We've got a lot of cleaning up to do. Obviously, Anaconda is an example, and the next step is to do what we can to help the interim government and then the successor government actually be able to provide a secure environment itself rather than needing our help or others help.
BAIER: Well, speaking of that, how — where do you stand on expanding the peacekeepers there, the force, the international security assistance force? Where do you stand on that today?
RUMSFELD: It is a very tough issue, and I don't know that I know that the U.S. government has not come to a conclusion on it, nor have I as to what is the best thing. We're working with the interim government. We're working with the ministry of defense there. We had an assessment team. They've come out. We're now at the point where we're discussing what is the best way, the most cost-effective way to see that there's reasonable security in the country during the period that the Afghan people are able to develop the kind of indigenous security that they ultimately are going to need, whether it's border patrol, police forces, military people.
BAIER: The fact that all of these fighters were able to assemble, well, fairly near Kabul where this force is, does that indicate that the security force needs to be expanded? I mean, do you think that there's —
RUMSFELD: It's not. A security force would not have been able to deal with this crowd. This is a tough crowd. No, this takes soldiers; it takes airmen —
BAIER: So you are in favor of expanding the international security force?
RUMSFELD: No. An international — even an expanded international security force would not have been able to even begin to deal with this crowd. No. It's a full stop, separate discussion. Security or peacekeepers — they're trying to keep things calm, keep criminals and small pockets of people from developing a deterrent. No. What we've got there are a number of hundreds of very, very well-trained terrorists and well armed, and it takes a very powerful military force and ground and air to deal with it. No, this would be well beyond any ability of an international peacekeeping force.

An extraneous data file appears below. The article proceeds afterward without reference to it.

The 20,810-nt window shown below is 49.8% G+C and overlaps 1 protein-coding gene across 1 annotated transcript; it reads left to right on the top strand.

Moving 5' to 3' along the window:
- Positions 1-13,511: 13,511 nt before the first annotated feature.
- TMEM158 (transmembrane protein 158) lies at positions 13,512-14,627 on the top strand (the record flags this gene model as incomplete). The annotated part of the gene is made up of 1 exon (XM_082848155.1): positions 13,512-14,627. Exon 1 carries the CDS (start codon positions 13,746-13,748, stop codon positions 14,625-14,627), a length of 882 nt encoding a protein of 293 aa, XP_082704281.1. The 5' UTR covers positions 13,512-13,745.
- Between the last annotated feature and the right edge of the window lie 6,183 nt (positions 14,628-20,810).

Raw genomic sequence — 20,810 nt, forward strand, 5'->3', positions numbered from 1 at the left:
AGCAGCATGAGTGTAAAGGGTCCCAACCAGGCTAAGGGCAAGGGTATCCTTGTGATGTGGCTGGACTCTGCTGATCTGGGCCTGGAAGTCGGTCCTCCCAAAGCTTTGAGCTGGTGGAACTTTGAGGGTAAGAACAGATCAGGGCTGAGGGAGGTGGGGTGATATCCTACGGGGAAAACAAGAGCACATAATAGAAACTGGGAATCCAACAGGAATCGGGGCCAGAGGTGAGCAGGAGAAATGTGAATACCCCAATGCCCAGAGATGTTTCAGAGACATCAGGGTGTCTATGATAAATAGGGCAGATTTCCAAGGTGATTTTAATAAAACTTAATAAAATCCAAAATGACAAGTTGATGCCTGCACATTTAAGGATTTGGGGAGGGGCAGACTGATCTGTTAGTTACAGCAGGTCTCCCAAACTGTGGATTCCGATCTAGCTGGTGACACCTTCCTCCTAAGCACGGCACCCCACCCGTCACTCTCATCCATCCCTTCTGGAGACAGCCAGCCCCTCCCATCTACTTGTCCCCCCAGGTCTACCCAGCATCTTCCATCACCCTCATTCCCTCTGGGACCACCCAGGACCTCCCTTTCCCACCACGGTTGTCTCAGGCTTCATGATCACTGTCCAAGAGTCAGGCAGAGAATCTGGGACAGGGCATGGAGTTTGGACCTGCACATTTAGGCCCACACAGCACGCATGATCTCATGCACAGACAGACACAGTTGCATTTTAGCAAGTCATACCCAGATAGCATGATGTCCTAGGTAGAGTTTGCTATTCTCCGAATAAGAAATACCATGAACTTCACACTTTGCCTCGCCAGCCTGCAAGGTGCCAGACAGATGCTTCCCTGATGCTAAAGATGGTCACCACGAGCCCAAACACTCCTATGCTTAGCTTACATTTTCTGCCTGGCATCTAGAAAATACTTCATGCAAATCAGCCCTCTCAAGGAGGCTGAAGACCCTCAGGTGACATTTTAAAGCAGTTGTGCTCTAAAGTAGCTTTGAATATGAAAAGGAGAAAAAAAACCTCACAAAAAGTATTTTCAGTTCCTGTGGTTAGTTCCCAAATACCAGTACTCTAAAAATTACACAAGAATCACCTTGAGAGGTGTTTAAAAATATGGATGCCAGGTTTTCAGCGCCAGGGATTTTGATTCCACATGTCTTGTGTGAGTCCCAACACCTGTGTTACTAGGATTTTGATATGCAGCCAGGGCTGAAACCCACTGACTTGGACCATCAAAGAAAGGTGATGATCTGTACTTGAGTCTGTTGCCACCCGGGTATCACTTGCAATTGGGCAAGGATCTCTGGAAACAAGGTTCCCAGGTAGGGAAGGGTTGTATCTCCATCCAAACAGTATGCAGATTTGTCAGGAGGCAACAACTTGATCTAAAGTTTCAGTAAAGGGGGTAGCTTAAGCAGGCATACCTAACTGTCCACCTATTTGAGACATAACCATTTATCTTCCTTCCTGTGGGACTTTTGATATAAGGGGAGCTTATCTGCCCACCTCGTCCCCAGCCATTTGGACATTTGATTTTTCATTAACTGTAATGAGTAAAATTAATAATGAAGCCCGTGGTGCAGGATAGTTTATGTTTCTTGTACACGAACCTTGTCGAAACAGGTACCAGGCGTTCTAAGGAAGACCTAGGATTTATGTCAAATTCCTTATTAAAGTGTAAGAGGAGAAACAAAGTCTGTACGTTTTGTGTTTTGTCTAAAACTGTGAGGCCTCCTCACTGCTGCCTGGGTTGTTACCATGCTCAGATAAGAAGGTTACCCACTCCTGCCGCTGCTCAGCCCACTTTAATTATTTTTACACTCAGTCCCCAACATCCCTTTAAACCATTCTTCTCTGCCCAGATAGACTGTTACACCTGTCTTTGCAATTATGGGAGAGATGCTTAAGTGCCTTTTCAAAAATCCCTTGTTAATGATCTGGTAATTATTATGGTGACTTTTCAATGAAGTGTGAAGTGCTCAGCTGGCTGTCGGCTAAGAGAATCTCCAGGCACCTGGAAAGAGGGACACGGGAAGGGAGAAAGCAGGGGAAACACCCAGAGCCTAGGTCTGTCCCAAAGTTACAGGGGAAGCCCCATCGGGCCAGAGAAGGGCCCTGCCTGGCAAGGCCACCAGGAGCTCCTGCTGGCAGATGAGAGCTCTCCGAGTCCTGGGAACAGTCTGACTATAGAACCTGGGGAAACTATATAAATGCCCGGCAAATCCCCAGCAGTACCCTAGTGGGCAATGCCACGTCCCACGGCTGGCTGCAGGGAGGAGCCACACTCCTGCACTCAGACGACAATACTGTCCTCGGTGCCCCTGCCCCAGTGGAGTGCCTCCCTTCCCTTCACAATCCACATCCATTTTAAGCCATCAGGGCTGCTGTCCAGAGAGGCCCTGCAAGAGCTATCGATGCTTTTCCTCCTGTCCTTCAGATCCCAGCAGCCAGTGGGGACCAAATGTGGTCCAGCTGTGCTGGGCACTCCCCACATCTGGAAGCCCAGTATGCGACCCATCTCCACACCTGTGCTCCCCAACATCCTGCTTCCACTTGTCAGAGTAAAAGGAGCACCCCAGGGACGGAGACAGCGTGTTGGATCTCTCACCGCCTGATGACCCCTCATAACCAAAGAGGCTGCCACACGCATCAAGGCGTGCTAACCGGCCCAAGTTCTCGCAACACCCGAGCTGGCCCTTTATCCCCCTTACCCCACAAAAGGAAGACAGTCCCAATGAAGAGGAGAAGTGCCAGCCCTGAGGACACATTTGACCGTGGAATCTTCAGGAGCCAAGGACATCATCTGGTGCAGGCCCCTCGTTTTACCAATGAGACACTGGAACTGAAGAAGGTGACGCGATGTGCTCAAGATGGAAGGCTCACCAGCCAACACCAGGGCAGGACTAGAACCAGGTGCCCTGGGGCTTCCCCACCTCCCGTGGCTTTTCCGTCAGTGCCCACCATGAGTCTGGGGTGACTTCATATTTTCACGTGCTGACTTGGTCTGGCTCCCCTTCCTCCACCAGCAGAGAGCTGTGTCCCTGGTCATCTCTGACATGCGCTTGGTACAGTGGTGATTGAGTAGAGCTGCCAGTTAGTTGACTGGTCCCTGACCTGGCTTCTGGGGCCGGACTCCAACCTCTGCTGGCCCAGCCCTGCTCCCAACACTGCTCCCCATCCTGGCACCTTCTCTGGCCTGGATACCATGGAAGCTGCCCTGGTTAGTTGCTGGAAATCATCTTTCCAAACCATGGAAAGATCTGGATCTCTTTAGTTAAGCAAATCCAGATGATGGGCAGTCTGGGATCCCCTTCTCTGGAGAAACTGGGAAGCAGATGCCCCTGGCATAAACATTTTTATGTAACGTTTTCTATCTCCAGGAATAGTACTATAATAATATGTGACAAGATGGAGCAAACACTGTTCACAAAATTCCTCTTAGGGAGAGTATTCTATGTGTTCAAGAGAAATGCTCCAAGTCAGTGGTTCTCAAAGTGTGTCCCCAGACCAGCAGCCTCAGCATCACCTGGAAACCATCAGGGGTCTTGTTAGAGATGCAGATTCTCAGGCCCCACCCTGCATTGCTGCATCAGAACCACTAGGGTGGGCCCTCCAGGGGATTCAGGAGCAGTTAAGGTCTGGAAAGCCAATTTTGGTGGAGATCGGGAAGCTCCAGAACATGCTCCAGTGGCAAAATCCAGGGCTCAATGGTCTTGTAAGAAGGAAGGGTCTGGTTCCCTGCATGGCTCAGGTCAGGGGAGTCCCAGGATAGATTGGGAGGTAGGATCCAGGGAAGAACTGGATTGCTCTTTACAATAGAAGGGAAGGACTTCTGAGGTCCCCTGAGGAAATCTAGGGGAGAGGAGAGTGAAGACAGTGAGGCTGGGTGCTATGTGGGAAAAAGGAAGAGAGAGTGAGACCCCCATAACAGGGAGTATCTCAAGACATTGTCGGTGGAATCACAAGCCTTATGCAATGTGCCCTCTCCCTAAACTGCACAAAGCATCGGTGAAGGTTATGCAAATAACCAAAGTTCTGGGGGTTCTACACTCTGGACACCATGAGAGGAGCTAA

This would be the kind of thing that in the event, say, a year or two years from now, if the Afghans develop a national army and Taliban and Al Qaeda from neighboring countries try to drift back in and try to concentrate that, it would be a national army, Afghan national army, that would help to deal with something like that as opposed to a peacekeeping force.
BAIER: Do you think other Operation Anacondas will have to happen?
RUMSFELD: You can't know. But I suspect it's a possibility. I think the signal that we're leaning forward, not back, and I think that signal is clear and that signal creates a deterrent effect that we're not going to allow this country to be a sanctuary for terrorists again, and we're going to work with the Afghan government and they don't want it to be a sanctuary.
Does that mean that more Al Qaeda and Taliban might not drift back in from neighboring countries or from the mountains or from the villages and form another pocket like this? No. That's possible, and we may have to do this again in another part of the country. What I do know is it won't be the same people that we'll have to do it to. These people won't be around.